On May 23 at the Alan Emmott Centre in Burnaby, the Vancouver Ikebana Association (VIA) will kick off a celebration of its 50 years in existence with a one-day show by the Japanese Consulate General.
Ikebana, the Japanese art of flower arranging, is an art steeped in history in both Japan and Vancouver. According to Judie Glick, president of the VIA, the practice differs from western flower arranging by incorporating a more meditational approach.
“You’re doing more than just flower arranging, you’re looking at the material very selectively and you sort of wait for it to talk to you in some way. So mostly what it does is it opens our eyes to nature and makes you more aware of what’s around you,” says Glick.
Celebrating half a century
The VIA, founded in October 1965, was set up at a time when there was a lot of interest in Japanese culture.
“Every large city in the world has an Ikebana chapter and there’s usually a Japanese consulate in those parts of the world. So many of the original teachers [in Vancouver] were from Japan,” says Glick.
Many Japanese people in Vancouver in the 1960s were encouraged to start Ikebana associations but now there are five different schools that fall under the VIA.
‘Ikebana International,’ the umbrella group that the VIA falls under, has schools in many large cities and puts on large shows throughout the world.
“Because Vancouver has a small population and a small group of Ikebana people, we started our own association,” says Glick.
The group’s constitution – called “The Purpose” – is simple: to promote the awareness and appreciation of Ikebana in B.C. and to encourage its study in individual schools around Vancouver.
With some schools in Japan having operated for 500 years, this particular set of skills has been well established in Japan and is on its way here in Vancouver, with this month’s 50th year celebration of Ikebana.
“At 2 p.m. on the day, there will be a demonstration of what we’re doing to celebrate the unity of the organisation. There will be four teachers using the same materials and doing a demonstration for each school,” says Glick.
Finding the school for you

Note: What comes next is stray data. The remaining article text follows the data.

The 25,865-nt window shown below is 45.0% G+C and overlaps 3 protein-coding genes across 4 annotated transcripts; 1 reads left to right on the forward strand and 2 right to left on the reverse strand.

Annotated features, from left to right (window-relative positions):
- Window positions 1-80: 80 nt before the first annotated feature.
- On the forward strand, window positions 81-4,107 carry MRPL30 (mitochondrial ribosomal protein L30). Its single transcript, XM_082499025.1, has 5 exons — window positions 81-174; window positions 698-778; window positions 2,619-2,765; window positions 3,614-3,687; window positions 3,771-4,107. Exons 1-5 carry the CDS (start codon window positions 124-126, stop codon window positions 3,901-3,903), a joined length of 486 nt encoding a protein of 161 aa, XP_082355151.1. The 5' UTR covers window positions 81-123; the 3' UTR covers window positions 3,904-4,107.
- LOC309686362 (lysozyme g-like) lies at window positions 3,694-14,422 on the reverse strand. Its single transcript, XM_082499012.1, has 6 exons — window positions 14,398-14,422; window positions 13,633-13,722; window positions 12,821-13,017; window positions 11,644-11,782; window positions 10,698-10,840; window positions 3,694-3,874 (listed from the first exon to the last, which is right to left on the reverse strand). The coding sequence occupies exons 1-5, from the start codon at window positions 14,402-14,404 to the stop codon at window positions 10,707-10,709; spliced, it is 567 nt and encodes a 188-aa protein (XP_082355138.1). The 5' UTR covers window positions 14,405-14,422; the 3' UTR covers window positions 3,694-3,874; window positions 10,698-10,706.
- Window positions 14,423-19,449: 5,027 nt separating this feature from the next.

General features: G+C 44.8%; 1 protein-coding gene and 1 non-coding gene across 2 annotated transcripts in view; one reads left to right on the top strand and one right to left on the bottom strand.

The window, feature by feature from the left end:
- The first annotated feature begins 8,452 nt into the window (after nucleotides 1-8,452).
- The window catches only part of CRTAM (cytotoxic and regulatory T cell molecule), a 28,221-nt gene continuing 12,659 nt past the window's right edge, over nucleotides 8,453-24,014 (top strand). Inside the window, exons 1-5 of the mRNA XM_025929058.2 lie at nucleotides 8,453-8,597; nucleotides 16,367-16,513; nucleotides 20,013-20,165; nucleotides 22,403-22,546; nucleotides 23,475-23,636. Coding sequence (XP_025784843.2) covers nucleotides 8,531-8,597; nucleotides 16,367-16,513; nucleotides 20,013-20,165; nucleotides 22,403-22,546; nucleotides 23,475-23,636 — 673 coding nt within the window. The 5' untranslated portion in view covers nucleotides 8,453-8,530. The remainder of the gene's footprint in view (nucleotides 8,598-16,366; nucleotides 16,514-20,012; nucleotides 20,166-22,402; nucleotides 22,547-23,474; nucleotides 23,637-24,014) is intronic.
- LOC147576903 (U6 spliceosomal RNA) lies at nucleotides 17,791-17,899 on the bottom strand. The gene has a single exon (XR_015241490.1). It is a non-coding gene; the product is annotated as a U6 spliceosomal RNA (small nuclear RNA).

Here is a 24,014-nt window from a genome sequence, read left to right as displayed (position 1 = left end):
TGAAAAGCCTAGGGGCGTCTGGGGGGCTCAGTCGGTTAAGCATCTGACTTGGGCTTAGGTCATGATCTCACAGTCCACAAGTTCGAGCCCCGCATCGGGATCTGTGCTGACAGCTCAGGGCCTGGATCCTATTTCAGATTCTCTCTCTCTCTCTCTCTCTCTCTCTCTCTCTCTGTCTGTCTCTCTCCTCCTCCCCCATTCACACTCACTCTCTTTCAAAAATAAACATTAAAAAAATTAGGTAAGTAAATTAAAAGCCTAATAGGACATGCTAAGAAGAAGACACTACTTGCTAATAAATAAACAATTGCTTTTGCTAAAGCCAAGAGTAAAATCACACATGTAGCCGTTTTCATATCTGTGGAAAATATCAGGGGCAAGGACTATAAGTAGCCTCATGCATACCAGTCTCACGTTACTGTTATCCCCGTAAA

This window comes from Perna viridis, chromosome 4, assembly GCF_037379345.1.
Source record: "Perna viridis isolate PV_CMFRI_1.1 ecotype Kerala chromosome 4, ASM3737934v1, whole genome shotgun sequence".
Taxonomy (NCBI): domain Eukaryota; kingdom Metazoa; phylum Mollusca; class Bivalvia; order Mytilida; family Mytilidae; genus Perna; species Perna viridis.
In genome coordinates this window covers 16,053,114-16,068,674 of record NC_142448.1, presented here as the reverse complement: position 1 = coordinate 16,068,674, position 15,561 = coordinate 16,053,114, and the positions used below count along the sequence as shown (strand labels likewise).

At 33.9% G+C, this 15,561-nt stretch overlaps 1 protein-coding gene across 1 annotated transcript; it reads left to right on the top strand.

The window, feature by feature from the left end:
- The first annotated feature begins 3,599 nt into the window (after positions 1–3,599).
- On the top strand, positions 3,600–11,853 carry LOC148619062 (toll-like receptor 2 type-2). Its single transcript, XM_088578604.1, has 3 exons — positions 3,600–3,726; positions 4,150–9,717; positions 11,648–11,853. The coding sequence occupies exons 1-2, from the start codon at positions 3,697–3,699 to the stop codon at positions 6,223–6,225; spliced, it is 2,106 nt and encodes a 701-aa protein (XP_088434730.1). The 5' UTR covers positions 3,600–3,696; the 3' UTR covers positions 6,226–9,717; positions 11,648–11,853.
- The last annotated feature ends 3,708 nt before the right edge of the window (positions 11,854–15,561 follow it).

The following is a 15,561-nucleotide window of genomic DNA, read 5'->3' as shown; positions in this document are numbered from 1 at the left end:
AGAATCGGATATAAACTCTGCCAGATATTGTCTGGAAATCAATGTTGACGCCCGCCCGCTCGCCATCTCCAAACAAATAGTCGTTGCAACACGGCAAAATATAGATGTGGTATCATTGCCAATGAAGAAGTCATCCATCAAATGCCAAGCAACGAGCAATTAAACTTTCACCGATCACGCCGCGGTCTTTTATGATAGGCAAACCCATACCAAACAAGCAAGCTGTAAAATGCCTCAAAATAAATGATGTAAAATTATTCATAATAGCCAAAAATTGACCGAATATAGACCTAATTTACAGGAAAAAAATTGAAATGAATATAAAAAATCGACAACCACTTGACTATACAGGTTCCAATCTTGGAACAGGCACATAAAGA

Glick also says that this shows how important it is to research which sensei you learn under.
“Each school has their own style of arrangement, and with five teachers in Vancouver it is very important to research well when choosing which school you’d like to join. Some work better for a different type of Ikebana, so you have to be careful and find what suits you,” she says.
Finding the materials to use for Ikebana can also be personal.
“You have to seek it out and I think that’s the most important thing that you learn; sometimes you have to go looking for what you want,” says Glick.
According to Glick, one of the main benefits of Ikebana is the awareness it builds of the surrounding environment and the changing of seasons.
“It’s very much related to the seasons and we like things in the spring and fall when they are sort of beginning and ending. It’s our favourite time to get materials. You fall in love with flowers and of course we all appreciate the flowers in Vancouver,” she explains.
But it’s not all about the flowers. The main element in Ikebana flower arranging is the branch material and their lines.
“[Ikebana flower arrangers] are always looking for branch material. They’re always looking and seeing what they can do with it,” Glick says.
Of the upcoming ‘Spring Show,’ Glick says:
“[It is] a celebration of what the Vancouver Ikebana Association has been and we’re looking forward to people’s continued interest in Ikebana.”
Visit www.vancouver-ikebana.ca for more information. A teacher’s directory is available at the show.